I am miserable. My back hurts. My feet hurt. My ankles are swollen. My entire pelvis feels like someone has been using it as a punching bag. It is excruciating to lift my leg enough to step into my pants each morning. If I move too suddenly it feels like a knife is being driven into my groin. I am tired; agonizingly, unbearably tired and yet I can’t sleep. Between waking up to pee and the Olympic event of turning from one side to the other, I’m up every couple of hours. I am cranky, moody and unreasonably irritable. I’m lightheaded much of the day. Breathing has become a chore. Walking is a far from pleasant experience. Oliver’s movements are now uncomfortable at best, downright painful at worst. I don’t feel like me anymore; I feel like a barely humanized incubator.
On top of these physical discomforts, there is so much that I miss. I miss coffee. I miss drinking diet soda without feeling guilty about the artificial sweetener. I miss sleeping on my stomach. I miss holding Emmalee without feeling like I might collapse and die from the effort. I miss having the energy to play with her. I am constantly concerned about how this pregnancy is affecting her, and I’m pretty sure that she can now sense my misery. Lately Emma has taken to approaching me with concern in her eyes and gently kissing my belly. I can’t wait to be strong and fun and capable for her again.
Normally I would hate to write such a self-pitying and whiny blog. Despite my unhappiness, I try to keep my complaints mostly to myself. However, this blog is being written with a specific purpose in mind. You see, something happens to many moms when their youngest child passes their first birthday. A magical hormone is released that softens all the unpleasant memories of pregnancy and child-birth, wrapping them up in pretty pink cellophane until they can only be recalled with fondness (I’m pretty sure this has been scientifically proven). You begin to have crazy thoughts like, “Pregnancy is such fun” or “I miss the way those little kicks felt” and, worst of all, “I want to do that again”. I am writing this blog so that when these thoughts strike me after Oliver’s first birthday I can remember this exact moment, 8 months pregnant and miserable with 5 more weeks and a c-section still to endure.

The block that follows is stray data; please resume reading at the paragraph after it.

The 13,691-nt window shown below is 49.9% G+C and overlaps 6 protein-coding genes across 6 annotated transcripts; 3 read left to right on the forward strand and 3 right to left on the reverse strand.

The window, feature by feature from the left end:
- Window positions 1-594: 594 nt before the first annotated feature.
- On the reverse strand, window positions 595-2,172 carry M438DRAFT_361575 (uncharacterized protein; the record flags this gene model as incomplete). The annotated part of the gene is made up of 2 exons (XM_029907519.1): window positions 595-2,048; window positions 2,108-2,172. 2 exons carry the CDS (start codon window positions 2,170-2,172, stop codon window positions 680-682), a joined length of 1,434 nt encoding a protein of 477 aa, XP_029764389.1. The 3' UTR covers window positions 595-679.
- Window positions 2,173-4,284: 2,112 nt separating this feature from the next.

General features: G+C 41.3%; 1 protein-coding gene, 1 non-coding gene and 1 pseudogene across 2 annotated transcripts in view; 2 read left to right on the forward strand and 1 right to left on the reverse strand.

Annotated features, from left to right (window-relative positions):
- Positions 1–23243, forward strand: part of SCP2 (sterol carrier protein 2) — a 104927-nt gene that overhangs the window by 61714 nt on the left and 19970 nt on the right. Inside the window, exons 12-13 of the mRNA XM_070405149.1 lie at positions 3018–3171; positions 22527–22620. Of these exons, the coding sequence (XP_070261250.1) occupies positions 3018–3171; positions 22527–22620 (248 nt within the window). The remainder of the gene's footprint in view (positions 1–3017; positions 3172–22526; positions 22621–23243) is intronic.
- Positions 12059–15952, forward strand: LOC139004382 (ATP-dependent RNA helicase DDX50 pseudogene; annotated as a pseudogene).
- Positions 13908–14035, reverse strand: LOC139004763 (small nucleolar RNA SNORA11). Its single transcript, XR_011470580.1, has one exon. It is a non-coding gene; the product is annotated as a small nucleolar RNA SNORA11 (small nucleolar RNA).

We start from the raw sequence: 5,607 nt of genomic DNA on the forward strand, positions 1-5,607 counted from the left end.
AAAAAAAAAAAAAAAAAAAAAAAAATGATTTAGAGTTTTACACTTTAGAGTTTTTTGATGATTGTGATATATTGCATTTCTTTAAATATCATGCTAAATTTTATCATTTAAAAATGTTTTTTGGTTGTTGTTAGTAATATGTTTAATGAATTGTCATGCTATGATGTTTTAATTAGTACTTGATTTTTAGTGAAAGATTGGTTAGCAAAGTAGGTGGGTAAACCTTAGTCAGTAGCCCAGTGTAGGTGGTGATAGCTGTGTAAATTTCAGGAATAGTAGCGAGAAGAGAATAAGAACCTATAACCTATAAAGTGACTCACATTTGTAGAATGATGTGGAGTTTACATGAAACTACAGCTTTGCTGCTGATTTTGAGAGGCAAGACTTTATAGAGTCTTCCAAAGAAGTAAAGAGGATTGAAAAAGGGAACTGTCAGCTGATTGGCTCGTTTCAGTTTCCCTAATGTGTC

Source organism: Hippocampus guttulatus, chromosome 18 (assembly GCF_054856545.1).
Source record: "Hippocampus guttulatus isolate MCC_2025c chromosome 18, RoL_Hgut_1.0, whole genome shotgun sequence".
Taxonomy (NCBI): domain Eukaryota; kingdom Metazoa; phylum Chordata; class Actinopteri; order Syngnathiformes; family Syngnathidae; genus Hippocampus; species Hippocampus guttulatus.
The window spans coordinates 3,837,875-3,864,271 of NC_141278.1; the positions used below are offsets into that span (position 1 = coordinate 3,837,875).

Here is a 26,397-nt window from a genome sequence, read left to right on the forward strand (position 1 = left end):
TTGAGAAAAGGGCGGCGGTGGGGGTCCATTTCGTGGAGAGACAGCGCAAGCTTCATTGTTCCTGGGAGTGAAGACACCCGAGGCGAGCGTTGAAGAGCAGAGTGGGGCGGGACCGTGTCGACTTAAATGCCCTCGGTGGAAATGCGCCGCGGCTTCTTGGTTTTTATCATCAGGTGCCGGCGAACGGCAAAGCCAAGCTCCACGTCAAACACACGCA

Now yes, I do realize that the end product of all this suffering is a baby. And though babies tend to bring about their own set of discomforts and worries, they are without a question completely worth the sacrifices. Perhaps though, remembering these despondent moments at the end of this pregnancy will at the very least give me pause when I begin thinking that another baby is a good and sane idea. I am not ready to completely rule out the possibility of a third child, but I would like the way I feel right now to at least play a role in the decision.
Future self, please read and then re-read these words. You are not a fan of being pregnant. And, one last thing to consider, you get really, unfortunately, gigantically large when expecting.
Five more weeks to go!